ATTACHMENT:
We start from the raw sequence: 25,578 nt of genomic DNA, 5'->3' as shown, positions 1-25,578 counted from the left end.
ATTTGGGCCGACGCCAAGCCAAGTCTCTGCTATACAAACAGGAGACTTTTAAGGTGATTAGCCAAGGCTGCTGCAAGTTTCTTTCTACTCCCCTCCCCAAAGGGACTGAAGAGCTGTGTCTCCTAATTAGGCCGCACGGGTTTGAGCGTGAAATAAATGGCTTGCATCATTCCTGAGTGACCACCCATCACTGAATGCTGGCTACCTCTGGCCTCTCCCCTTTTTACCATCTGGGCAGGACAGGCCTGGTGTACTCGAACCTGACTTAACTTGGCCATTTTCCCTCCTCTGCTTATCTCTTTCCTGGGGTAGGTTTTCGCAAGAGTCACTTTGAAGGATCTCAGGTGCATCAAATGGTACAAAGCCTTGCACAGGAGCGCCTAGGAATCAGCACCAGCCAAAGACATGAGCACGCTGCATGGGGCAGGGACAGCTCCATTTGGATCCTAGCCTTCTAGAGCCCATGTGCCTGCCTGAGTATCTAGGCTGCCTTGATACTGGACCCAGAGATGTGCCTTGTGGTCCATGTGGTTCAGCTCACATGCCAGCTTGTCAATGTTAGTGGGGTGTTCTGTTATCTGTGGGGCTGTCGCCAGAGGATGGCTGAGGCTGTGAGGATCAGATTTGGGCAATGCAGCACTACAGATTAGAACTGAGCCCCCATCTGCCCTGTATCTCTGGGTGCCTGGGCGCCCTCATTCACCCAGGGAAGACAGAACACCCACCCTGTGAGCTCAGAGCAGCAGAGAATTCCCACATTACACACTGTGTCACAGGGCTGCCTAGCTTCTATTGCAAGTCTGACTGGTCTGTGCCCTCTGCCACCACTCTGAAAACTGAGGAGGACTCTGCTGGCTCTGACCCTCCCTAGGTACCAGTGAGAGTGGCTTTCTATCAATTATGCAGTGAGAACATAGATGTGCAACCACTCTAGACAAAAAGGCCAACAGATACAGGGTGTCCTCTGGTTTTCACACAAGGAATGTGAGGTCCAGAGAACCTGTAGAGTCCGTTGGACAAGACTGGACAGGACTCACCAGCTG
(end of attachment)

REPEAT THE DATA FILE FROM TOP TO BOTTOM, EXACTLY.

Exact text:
We start from the raw sequence: 25,578 nt of genomic DNA, 5'->3' as shown, positions 1-25,578 counted from the left end.
ATTTGGGCCGACGCCAAGCCAAGTCTCTGCTATACAAACAGGAGACTTTTAAGGTGATTAGCCAAGGCTGCTGCAAGTTTCTTTCTACTCCCCTCCCCAAAGGGACTGAAGAGCTGTGTCTCCTAATTAGGCCGCACGGGTTTGAGCGTGAAATAAATGGCTTGCATCATTCCTGAGTGACCACCCATCACTGAATGCTGGCTACCTCTGGCCTCTCCCCTTTTTACCATCTGGGCAGGACAGGCCTGGTGTACTCGAACCTGACTTAACTTGGCCATTTTCCCTCCTCTGCTTATCTCTTTCCTGGGGTAGGTTTTCGCAAGAGTCACTTTGAAGGATCTCAGGTGCATCAAATGGTACAAAGCCTTGCACAGGAGCGCCTAGGAATCAGCACCAGCCAAAGACATGAGCACGCTGCATGGGGCAGGGACAGCTCCATTTGGATCCTAGCCTTCTAGAGCCCATGTGCCTGCCTGAGTATCTAGGCTGCCTTGATACTGGACCCAGAGATGTGCCTTGTGGTCCATGTGGTTCAGCTCACATGCCAGCTTGTCAATGTTAGTGGGGTGTTCTGTTATCTGTGGGGCTGTCGCCAGAGGATGGCTGAGGCTGTGAGGATCAGATTTGGGCAATGCAGCACTACAGATTAGAACTGAGCCCCCATCTGCCCTGTATCTCTGGGTGCCTGGGCGCCCTCATTCACCCAGGGAAGACAGAACACCCACCCTGTGAGCTCAGAGCAGCAGAGAATTCCCACATTACACACTGTGTCACAGGGCTGCCTAGCTTCTATTGCAAGTCTGACTGGTCTGTGCCCTCTGCCACCACTCTGAAAACTGAGGAGGACTCTGCTGGCTCTGACCCTCCCTAGGTACCAGTGAGAGTGGCTTTCTATCAATTATGCAGTGAGAACATAGATGTGCAACCACTCTAGACAAAAAGGCCAACAGATACAGGGTGTCCTCTGGTTTTCACACAAGGAATGTGAGGTCCAGAGAACCTGTAGAGTCCGTTGGACAAGACTGGACAGGACTCACCAGCTG